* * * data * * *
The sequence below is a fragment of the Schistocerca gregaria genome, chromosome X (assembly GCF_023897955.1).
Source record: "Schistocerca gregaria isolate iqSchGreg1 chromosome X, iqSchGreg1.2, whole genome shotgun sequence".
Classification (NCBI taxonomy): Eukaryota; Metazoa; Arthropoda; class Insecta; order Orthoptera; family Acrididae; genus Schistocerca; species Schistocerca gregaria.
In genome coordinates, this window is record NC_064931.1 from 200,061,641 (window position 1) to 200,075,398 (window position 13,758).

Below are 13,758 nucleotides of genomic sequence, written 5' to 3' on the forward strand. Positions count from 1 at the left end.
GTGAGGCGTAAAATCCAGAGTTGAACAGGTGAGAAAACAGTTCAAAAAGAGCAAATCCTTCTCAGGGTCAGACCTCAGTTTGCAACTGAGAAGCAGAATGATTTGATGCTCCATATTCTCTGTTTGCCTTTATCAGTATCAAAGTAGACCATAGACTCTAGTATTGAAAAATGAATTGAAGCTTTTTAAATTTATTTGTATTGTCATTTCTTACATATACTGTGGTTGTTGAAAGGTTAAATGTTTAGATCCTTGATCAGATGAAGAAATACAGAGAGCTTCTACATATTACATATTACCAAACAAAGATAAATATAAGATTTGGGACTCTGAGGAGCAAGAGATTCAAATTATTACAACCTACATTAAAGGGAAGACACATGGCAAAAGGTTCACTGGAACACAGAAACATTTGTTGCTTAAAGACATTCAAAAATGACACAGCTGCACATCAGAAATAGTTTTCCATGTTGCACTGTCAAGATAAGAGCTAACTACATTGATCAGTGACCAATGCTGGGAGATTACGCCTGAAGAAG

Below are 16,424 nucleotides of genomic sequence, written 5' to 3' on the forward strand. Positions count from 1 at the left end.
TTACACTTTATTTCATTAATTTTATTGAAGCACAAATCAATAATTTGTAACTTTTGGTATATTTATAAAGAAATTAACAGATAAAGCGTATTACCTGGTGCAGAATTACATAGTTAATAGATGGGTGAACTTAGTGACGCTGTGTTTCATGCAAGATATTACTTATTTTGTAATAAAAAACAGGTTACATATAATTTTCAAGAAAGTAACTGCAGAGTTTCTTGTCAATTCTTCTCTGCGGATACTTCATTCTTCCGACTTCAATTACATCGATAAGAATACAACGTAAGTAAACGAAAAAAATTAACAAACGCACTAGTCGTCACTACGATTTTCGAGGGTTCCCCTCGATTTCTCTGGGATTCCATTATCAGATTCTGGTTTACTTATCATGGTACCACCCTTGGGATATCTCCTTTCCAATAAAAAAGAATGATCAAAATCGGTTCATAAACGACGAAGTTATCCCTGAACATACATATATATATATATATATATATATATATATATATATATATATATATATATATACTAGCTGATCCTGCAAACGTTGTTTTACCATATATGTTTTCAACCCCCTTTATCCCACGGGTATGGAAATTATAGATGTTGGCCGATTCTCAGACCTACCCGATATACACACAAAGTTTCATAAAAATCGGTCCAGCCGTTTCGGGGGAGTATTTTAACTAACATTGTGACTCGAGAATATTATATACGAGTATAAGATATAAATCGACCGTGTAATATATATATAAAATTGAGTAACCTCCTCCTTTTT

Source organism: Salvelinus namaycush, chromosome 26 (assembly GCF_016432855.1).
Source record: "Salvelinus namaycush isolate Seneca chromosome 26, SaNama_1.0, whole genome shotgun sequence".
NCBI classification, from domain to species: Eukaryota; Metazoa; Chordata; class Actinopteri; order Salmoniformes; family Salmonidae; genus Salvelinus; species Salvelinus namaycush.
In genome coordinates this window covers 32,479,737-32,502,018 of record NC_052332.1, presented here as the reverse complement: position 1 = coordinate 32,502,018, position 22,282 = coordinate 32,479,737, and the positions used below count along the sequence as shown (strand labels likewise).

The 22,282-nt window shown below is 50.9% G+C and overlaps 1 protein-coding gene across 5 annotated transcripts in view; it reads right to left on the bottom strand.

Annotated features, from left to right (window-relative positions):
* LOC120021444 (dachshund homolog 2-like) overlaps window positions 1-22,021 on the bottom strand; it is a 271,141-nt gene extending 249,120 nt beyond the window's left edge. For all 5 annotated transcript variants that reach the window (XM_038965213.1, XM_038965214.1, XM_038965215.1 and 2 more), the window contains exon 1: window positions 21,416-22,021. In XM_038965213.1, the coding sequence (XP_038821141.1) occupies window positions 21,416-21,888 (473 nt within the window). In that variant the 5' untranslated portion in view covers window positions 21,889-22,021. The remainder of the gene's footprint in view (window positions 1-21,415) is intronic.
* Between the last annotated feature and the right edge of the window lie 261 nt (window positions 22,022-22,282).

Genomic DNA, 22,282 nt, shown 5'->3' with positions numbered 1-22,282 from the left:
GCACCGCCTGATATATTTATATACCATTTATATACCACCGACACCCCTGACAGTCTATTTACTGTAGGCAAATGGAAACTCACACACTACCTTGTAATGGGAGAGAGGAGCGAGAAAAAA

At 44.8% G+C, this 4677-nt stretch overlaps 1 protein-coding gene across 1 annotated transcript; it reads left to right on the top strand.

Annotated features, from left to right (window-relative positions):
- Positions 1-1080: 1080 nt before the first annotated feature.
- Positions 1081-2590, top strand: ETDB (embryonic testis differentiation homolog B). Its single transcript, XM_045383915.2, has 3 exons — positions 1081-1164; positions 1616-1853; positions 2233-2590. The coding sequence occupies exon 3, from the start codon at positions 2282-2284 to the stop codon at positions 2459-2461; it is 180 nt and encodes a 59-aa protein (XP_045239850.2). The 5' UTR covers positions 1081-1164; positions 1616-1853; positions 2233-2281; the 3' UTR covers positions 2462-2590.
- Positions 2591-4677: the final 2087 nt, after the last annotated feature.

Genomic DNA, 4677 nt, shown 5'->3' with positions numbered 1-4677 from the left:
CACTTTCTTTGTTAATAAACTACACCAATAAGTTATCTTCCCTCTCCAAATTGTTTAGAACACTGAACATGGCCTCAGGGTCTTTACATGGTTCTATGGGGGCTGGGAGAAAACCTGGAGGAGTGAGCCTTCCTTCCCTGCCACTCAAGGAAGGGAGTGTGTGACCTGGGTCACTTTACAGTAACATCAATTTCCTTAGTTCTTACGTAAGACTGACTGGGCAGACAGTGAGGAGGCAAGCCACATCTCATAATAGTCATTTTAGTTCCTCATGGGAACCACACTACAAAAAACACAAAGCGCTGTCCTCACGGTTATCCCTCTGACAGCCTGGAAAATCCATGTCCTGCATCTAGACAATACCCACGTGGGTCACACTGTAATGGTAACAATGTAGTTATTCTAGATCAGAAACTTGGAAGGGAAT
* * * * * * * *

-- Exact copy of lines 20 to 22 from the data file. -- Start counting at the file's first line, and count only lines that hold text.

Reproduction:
Annotated features, from left to right (window-relative positions):
- Positions 1-1080: 1080 nt before the first annotated feature.
- Positions 1081-2590, top strand: ETDB (embryonic testis differentiation homolog B). Its single transcript, XM_045383915.2, has 3 exons — positions 1081-1164; positions 1616-1853; positions 2233-2590. The coding sequence occupies exon 3, from the start codon at positions 2282-2284 to the stop codon at positions 2459-2461; it is 180 nt and encodes a 59-aa protein (XP_045239850.2). The 5' UTR covers positions 1081-1164; positions 1616-1853; positions 2233-2281; the 3' UTR covers positions 2462-2590.